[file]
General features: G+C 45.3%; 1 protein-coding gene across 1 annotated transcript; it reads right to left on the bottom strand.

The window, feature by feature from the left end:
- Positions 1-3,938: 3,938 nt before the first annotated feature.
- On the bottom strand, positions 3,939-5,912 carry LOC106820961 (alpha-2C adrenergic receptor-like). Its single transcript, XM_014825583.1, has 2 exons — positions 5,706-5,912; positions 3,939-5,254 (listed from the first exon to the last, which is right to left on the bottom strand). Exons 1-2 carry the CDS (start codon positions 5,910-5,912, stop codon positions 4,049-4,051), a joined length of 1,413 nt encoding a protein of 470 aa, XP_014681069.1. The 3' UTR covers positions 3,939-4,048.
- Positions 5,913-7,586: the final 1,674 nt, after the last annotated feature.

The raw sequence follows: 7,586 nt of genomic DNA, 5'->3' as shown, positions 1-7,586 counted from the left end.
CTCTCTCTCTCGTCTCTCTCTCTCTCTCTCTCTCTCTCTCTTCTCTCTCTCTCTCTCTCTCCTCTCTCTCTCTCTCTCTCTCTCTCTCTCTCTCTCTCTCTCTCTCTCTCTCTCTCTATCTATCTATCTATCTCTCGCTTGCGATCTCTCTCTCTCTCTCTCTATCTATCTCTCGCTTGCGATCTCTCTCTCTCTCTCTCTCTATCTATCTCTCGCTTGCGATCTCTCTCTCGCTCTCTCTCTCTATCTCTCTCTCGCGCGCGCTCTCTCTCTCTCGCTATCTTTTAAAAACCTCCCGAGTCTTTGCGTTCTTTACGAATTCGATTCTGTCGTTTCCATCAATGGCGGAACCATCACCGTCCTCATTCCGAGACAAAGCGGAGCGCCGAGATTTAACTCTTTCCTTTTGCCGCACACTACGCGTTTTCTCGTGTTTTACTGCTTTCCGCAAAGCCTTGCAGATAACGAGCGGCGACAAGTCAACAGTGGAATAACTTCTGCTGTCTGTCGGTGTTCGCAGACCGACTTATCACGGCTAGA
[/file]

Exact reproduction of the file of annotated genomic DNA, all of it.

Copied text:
General features: G+C 45.3%; 1 protein-coding gene across 1 annotated transcript; it reads right to left on the bottom strand.

The window, feature by feature from the left end:
- Positions 1-3,938: 3,938 nt before the first annotated feature.
- On the bottom strand, positions 3,939-5,912 carry LOC106820961 (alpha-2C adrenergic receptor-like). Its single transcript, XM_014825583.1, has 2 exons — positions 5,706-5,912; positions 3,939-5,254 (listed from the first exon to the last, which is right to left on the bottom strand). Exons 1-2 carry the CDS (start codon positions 5,910-5,912, stop codon positions 4,049-4,051), a joined length of 1,413 nt encoding a protein of 470 aa, XP_014681069.1. The 3' UTR covers positions 3,939-4,048.
- Positions 5,913-7,586: the final 1,674 nt, after the last annotated feature.

The raw sequence follows: 7,586 nt of genomic DNA, 5'->3' as shown, positions 1-7,586 counted from the left end.
CTCTCTCTCTCGTCTCTCTCTCTCTCTCTCTCTCTCTCTCTTCTCTCTCTCTCTCTCTCTCCTCTCTCTCTCTCTCTCTCTCTCTCTCTCTCTCTCTCTCTCTCTCTCTCTCTCTCTATCTATCTATCTATCTCTCGCTTGCGATCTCTCTCTCTCTCTCTCTATCTATCTCTCGCTTGCGATCTCTCTCTCTCTCTCTCTCTATCTATCTCTCGCTTGCGATCTCTCTCTCGCTCTCTCTCTCTATCTCTCTCTCGCGCGCGCTCTCTCTCTCTCGCTATCTTTTAAAAACCTCCCGAGTCTTTGCGTTCTTTACGAATTCGATTCTGTCGTTTCCATCAATGGCGGAACCATCACCGTCCTCATTCCGAGACAAAGCGGAGCGCCGAGATTTAACTCTTTCCTTTTGCCGCACACTACGCGTTTTCTCGTGTTTTACTGCTTTCCGCAAAGCCTTGCAGATAACGAGCGGCGACAAGTCAACAGTGGAATAACTTCTGCTGTCTGTCGGTGTTCGCAGACCGACTTATCACGGCTAGA